Because the Lydian diet consisted mainly of vegetables,[7] a meat dish like kandaulos would have naturally been viewed as an indulgence. In fact, in almost any pre-modern culture, any kind of meat itself would have considered luxurious due to cost and availability. Yet determining what kind of meat would have been used proves to be one of the most controversial elements of the dish. Virtually none of the ancient accounts specify the meat product used. Archeological evidence reveals that, when they did eat meat, Lydians partook of mutton, goat, beef, pork, fish, and game like deer, wild goat, boar, hare, and game birds. Hesychius’ lexicon entry posits that hare meat was used in kandaulos; this is certainly an ingredient that would be abundantly available, but even if hare were used in the dish as its popularity spread via the Ionians into Hellenic Greece, hare is not a lavish ingredient in terms of its rarity and cost, nor does its leanness offer the kind of flavor and mouth-feel that kandaulos is purported to possess. The original meat would have showcased a meat that only the elite could get their hands on. Beef would have certainly been an option, since the amount of space, time, and care necessary to raise cattle made their meat a prized product. Yet, bearing in mind that hunting was deeply ingrained in Lydian history and mythology,[8] large game animals present themselves as the most promising possibility. I’d put my money on boar. Boar meat not only has a rich taste, but would also represent the elite status of those Lydians who had the leisure to hunt and the prowess necessary to take down a legendarily dangerous prey.[9]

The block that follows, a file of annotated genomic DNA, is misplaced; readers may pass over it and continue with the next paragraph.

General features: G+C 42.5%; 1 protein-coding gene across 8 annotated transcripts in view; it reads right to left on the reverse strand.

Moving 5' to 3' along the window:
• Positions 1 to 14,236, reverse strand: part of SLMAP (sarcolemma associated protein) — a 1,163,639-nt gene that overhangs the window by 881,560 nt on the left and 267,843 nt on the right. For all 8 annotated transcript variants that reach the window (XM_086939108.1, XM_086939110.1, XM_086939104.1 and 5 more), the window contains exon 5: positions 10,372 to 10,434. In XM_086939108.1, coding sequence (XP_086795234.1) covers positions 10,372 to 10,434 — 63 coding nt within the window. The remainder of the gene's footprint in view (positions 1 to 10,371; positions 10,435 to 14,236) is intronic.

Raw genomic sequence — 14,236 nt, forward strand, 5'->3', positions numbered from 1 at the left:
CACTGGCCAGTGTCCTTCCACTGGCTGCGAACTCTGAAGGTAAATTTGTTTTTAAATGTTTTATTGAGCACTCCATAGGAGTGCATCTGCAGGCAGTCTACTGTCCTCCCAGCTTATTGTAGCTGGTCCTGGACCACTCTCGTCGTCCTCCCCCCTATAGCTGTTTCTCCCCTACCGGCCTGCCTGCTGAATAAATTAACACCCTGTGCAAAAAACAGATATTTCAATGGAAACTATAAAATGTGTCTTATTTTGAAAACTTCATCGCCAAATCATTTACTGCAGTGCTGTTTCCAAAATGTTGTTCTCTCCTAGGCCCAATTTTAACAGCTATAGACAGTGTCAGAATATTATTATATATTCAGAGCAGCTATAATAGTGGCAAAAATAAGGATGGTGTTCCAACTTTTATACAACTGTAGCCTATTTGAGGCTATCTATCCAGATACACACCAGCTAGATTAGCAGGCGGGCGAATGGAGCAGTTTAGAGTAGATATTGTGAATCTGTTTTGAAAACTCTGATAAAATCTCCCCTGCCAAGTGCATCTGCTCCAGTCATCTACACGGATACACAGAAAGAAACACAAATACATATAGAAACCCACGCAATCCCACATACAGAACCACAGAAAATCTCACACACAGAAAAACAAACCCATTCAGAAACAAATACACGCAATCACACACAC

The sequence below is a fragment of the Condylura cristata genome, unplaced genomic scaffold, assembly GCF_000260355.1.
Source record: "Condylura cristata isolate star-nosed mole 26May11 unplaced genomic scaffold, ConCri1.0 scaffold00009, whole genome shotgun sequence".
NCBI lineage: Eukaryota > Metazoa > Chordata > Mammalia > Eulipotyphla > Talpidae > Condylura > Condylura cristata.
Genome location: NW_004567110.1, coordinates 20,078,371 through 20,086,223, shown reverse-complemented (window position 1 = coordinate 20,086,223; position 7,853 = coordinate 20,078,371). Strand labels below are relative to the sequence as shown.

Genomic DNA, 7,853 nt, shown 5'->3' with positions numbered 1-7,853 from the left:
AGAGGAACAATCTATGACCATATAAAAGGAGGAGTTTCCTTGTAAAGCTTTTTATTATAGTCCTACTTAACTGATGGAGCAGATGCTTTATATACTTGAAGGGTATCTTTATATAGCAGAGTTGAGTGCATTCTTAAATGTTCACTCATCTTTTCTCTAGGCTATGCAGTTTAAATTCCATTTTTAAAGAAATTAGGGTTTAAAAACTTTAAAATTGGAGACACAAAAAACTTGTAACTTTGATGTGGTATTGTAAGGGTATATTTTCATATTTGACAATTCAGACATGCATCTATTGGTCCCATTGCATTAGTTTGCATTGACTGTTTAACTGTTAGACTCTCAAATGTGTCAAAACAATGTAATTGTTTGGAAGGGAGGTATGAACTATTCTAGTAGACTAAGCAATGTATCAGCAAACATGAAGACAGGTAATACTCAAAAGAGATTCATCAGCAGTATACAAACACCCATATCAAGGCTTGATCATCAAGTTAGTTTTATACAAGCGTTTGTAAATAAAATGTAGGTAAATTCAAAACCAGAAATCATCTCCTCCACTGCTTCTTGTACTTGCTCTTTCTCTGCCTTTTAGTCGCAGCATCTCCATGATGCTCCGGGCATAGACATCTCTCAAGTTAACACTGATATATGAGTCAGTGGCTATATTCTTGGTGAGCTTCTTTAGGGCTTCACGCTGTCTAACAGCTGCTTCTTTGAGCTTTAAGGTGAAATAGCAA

The hunt for the Calydonian boar. Two hunters attack the boar from the left, and three hunters…attack from the right. A dog savages the boar’s back. Above, painted inscriptions read “Drink, and be merry!” (above the boar, on the left) and “Boar” (on the right). 

My Reconstruction of Kandaulos

Adapted from Sophia Skoura’s Greek Easter Soup, using evidence from primary sources

Serves 4

This recipe aims to create an approximation of kandaulos incorporating its key ingredients—meat, a dairy product, and bread—and capturing its supposedly rich, creamy texture. For my meat, I chose pork shoulder, since I am not an elite Lydian with access to wild boar. The mild flavor of the pork allows the nuance and balance of the stew to shine, and its fattiness adds to the sumptuousness of the dish. The Phrygian cheese that is said to be a key element of the dish would have originally been a variety produced from a mixture of animal milks—one source claims donkey and goat, another donkey and horse mare’s milk—and was renowned in the Mediterranean, lauded even by Aristotle himself in his Historia animalium.[10] It’s been hypothesized that this variety of cheese might be similar in taste and aroma to Stilton cheese, but I personally find goat cheese to be a satisfying, luscious substitute to the Phrygian variety.


1 lb pork shoulder, cut into bite-sized pieces

Salt and pepper to taste

2 TBSP fat, divided, reserved from making the stock (if you don’t have it, use butter)

2 tsp. olive oil

½ cup white wine, divided

1 large onion, chopped